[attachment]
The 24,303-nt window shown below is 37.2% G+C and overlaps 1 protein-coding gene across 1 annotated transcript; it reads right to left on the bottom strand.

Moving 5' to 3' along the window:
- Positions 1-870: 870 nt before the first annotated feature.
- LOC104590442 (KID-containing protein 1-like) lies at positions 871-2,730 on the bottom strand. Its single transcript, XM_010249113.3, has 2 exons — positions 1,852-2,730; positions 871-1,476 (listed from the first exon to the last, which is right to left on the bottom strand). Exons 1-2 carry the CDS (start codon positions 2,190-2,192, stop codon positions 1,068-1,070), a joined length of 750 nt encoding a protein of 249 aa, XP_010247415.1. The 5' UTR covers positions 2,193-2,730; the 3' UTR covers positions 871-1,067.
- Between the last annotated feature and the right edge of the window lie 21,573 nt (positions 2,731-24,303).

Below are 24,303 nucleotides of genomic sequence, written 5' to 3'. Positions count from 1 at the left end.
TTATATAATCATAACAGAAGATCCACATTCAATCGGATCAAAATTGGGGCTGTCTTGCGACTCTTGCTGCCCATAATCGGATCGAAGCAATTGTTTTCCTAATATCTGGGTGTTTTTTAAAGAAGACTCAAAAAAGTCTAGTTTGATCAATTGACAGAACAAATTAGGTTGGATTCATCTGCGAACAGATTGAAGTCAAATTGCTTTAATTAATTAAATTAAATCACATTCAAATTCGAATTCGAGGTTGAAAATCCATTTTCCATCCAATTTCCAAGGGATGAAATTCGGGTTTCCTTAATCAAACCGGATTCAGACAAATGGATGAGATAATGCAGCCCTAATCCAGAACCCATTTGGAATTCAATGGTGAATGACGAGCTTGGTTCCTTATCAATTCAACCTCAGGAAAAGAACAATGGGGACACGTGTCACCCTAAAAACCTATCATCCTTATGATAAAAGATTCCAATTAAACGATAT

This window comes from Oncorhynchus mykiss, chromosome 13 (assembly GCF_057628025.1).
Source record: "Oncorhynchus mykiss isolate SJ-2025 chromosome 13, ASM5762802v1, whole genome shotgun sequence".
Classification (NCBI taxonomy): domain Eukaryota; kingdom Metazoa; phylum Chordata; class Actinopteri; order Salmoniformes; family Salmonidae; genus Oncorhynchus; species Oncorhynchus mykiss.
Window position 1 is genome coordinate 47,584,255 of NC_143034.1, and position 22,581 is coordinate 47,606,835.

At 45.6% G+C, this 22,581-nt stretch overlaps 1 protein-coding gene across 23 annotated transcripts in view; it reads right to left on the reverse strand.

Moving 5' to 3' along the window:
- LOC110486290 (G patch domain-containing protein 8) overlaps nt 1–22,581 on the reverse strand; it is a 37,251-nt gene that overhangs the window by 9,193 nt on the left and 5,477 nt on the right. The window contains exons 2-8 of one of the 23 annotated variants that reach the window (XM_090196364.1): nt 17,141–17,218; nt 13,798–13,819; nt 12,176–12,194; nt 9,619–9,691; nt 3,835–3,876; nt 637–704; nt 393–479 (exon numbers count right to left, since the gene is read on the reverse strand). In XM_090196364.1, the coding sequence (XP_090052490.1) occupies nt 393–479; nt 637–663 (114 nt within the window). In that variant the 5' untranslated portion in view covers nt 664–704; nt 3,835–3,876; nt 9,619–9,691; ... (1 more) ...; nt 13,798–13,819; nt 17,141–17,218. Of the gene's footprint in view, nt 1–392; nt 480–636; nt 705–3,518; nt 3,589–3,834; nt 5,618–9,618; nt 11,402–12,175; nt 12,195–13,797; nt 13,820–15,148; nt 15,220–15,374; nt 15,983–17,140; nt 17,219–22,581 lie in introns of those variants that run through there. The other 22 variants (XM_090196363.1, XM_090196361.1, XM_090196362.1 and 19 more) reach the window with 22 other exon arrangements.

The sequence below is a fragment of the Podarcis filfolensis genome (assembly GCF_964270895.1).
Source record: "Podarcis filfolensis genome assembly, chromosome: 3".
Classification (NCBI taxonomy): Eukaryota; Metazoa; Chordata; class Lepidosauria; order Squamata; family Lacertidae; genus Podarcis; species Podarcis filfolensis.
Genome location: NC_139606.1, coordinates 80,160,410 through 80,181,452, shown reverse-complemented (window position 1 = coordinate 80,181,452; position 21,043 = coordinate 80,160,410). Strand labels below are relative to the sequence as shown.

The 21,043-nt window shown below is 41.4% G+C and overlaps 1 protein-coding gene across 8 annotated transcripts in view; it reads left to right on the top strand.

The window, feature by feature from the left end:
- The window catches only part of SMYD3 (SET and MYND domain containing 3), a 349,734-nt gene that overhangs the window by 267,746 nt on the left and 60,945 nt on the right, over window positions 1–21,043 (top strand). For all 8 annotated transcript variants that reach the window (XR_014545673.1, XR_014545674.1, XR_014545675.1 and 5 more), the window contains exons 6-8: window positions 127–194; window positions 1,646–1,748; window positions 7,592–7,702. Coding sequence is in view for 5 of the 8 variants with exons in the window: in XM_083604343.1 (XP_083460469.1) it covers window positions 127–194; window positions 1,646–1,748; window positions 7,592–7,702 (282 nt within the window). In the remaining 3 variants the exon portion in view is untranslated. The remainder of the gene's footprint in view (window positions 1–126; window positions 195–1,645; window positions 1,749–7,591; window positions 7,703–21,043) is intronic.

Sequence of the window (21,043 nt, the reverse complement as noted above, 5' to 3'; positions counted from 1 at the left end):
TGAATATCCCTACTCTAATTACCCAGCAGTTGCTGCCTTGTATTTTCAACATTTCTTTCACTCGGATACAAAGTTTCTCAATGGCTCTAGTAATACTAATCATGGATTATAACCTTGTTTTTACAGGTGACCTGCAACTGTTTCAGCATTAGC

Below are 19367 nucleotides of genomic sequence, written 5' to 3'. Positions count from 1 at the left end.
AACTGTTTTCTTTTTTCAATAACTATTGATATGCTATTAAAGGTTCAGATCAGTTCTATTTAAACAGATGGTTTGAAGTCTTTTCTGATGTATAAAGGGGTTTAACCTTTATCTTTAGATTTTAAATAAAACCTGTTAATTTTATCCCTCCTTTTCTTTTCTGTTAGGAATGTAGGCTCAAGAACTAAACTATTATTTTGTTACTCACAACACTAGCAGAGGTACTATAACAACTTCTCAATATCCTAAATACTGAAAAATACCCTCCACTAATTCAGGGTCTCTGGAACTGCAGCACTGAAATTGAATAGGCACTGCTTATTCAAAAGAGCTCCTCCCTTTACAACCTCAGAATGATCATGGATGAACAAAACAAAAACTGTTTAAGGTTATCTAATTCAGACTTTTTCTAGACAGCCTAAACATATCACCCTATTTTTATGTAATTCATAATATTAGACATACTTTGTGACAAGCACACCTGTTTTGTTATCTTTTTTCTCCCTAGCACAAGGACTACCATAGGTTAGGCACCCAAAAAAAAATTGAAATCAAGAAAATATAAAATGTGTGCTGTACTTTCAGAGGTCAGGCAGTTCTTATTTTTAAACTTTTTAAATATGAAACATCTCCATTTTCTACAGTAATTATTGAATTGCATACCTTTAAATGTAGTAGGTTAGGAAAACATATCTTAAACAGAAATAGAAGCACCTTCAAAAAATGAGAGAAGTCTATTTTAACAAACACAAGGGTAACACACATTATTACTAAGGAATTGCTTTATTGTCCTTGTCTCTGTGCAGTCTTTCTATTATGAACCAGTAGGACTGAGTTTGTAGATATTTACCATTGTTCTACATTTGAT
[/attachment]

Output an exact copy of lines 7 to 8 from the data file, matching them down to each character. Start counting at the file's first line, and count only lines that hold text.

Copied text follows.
TTATATAATCATAACAGAAGATCCACATTCAATCGGATCAAAATTGGGGCTGTCTTGCGACTCTTGCTGCCCATAATCGGATCGAAGCAATTGTTTTCCTAATATCTGGGTGTTTTTTAAAGAAGACTCAAAAAAGTCTAGTTTGATCAATTGACAGAACAAATTAGGTTGGATTCATCTGCGAACAGATTGAAGTCAAATTGCTTTAATTAATTAAATTAAATCACATTCAAATTCGAATTCGAGGTTGAAAATCCATTTTCCATCCAATTTCCAAGGGATGAAATTCGGGTTTCCTTAATCAAACCGGATTCAGACAAATGGATGAGATAATGCAGCCCTAATCCAGAACCCATTTGGAATTCAATGGTGAATGACGAGCTTGGTTCCTTATCAATTCAACCTCAGGAAAAGAACAATGGGGACACGTGTCACCCTAAAAACCTATCATCCTTATGATAAAAGATTCCAATTAAACGATAT

This window comes from Oncorhynchus mykiss, chromosome 13 (assembly GCF_057628025.1).